The intervention in this study was a manualized group CBT program focusing on psycho-educating children and parents on pain mechanisms, teaching children to restructure pain related negative automatic thinking and gradually confront pain related avoided situations. Each session had the following structure: Homework from the previous session was evaluated, and the theme of the current day’s session was introduced to both parents and children. Parents and children were then separated. While the therapists worked with the children, the parents were given topics to discuss regarding their homework from last session and for the current session. About halfway through the session, the therapists worked with the parents, while the children were having a break. At the end of the session, the parents and children were introduced to the current session’s homework.

In session I, participants were psycho-educated about the gate-control theory and the bio-psycho-social model of pain. When cognitive principles were introduced, the main objective was to clarify the association between thoughts, feelings, behavior, and pain intensity. Both parents and children were encouraged to set treatment goals for themselves and their family. In session II, the focus was cognitive restructuring. In session III, the children continued to work with cognitive restructuring, and they were also introduced to rewards. For the parents, the theme was parenting a child with arthritis. Principles of parent management were introduced with focus on the challenges of being a parent and a family of a child with a chronic disease. In session IV, a distraction exercise was introduced as a method for remaining present in the moment, instead of focusing on worries and pain. Exposure was introduced as steps in a ladder to demonstrate that a challenge can be overcome by dividing it into smaller steps. In session V, social skills and assertiveness training were introduced and the principles were rehearsed in role-play exercises. In the final session VI, strategies that could be used in painful situations were introduced, and the family’s goals from the first session were evaluated.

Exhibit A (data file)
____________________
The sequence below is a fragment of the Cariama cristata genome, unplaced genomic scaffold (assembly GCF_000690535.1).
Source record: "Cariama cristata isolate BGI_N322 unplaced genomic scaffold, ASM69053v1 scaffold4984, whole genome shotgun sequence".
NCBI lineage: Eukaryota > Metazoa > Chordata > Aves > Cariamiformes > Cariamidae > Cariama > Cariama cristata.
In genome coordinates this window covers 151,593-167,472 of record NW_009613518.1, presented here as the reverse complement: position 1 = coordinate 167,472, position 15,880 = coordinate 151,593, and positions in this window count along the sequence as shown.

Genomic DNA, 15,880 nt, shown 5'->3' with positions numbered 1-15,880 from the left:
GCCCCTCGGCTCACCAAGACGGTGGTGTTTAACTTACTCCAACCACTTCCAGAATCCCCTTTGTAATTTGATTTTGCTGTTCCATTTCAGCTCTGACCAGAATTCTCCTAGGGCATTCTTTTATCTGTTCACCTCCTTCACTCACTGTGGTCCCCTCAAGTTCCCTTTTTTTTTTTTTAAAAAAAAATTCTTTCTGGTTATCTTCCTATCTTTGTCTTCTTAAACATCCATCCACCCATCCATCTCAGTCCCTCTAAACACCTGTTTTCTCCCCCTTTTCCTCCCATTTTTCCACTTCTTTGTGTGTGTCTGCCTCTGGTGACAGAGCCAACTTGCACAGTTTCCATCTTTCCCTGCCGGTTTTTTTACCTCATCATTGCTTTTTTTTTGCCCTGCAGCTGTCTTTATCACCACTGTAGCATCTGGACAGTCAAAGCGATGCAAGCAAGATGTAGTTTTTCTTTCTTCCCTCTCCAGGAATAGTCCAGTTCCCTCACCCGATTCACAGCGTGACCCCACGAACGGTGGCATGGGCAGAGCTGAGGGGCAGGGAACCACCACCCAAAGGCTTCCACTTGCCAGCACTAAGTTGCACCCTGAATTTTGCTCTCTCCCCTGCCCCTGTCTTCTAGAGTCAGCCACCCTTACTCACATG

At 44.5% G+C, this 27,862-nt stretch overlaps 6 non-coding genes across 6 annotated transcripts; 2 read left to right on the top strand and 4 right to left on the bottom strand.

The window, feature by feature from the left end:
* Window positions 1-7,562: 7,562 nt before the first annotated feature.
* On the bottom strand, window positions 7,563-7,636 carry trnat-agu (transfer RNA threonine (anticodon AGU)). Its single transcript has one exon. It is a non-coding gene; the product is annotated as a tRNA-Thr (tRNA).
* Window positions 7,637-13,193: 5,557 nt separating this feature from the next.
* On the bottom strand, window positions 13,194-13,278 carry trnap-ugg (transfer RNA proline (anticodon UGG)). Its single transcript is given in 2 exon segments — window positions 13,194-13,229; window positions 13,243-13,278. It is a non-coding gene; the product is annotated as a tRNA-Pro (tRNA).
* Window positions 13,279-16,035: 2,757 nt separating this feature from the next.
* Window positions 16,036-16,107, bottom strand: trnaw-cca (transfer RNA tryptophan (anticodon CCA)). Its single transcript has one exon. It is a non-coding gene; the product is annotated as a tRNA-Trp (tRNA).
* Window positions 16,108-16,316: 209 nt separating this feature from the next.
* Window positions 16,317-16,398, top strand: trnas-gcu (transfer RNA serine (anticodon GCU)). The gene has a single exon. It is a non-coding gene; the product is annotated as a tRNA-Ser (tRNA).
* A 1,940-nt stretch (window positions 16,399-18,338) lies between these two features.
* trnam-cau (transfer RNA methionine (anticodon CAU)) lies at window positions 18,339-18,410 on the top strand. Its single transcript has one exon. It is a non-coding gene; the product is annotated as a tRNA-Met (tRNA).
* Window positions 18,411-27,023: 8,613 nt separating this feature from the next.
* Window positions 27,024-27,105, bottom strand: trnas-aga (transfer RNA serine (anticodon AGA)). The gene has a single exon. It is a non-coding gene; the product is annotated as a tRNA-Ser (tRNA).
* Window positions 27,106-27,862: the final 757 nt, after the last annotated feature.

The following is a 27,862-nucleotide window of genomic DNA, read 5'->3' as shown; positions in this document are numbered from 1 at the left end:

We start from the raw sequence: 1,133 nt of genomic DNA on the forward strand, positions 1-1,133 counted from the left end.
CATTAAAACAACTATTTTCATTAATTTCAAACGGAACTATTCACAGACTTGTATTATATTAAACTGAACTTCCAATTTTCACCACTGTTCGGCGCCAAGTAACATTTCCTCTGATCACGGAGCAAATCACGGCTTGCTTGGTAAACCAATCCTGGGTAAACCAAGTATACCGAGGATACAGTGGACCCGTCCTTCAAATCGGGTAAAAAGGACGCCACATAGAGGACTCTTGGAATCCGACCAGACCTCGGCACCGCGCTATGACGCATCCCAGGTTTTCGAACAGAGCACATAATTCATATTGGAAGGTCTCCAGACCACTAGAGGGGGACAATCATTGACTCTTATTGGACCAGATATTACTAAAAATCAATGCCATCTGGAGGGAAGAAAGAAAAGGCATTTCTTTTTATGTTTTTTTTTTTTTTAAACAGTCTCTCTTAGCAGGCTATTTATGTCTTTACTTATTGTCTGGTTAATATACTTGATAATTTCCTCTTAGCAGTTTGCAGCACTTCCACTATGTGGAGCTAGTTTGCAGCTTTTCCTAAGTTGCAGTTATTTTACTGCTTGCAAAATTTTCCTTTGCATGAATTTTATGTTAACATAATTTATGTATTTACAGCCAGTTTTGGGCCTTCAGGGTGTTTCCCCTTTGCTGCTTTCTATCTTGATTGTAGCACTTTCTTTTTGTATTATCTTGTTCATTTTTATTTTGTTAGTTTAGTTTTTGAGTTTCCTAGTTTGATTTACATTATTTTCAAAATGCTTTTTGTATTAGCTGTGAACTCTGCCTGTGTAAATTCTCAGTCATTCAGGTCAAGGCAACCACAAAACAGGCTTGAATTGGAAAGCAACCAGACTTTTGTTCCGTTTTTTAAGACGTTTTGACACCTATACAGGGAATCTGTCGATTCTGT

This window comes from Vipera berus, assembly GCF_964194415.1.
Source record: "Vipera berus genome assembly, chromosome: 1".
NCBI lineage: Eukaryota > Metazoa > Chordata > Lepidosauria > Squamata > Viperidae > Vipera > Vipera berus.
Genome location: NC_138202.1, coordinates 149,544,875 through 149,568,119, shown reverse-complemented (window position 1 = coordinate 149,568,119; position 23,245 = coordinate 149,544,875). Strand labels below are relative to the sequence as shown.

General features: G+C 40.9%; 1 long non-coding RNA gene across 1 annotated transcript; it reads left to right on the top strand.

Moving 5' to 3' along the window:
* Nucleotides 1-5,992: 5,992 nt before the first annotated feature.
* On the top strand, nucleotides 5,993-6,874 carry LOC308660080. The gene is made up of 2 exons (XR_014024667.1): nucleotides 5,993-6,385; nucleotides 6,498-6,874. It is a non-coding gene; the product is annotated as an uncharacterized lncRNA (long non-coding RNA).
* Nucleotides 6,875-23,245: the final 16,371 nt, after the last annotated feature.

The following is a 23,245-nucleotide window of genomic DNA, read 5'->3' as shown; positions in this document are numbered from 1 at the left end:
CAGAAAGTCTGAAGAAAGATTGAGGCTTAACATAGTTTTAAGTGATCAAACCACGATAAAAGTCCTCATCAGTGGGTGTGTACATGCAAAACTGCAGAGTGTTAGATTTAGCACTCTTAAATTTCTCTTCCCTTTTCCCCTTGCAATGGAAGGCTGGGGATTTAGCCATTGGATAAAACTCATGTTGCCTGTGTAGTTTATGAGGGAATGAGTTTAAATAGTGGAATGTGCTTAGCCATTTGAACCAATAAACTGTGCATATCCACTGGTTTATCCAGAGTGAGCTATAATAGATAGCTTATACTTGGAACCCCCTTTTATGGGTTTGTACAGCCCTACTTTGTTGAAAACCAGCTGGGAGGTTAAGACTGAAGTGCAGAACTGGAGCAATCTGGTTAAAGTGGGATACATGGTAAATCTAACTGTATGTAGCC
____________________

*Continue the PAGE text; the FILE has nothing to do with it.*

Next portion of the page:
Measures

Feasibility measures

The credibility of the intervention

The parents completed a questionnaire about their belief of the intervention’s credibility after the completion of session I. The questionnaire consisted of five items (the items are presented in Table 2), rated on a five point Likert scale (range = 1(“not at all”) - 5(“a lot”)).

Satisfaction with the intervention

Both children and parents evaluated their satisfaction with the intervention by completing a modified version of the Experience of Service Questionnaire (ESQ) [28] after the last session. Both children and parent versions included ratings on a three-point Likert scale (range = −1 to 1). A sum score was calculated with a range from −10 to 10 (children’s version) and from −12 to 12 (parent’s version); higher scores indicated higher satisfaction with the intervention.

Primary outcome measures assessed by children

Pain intensity

Pain intensity was measured with the Revised Faces Pain Scale (FPS-R) with anchors that represented 0 = “no pain” to 10 = “worst pain” [24]. The children were instructed to measure their current pain intensity daily every morning and evening over the following week.

Functional disability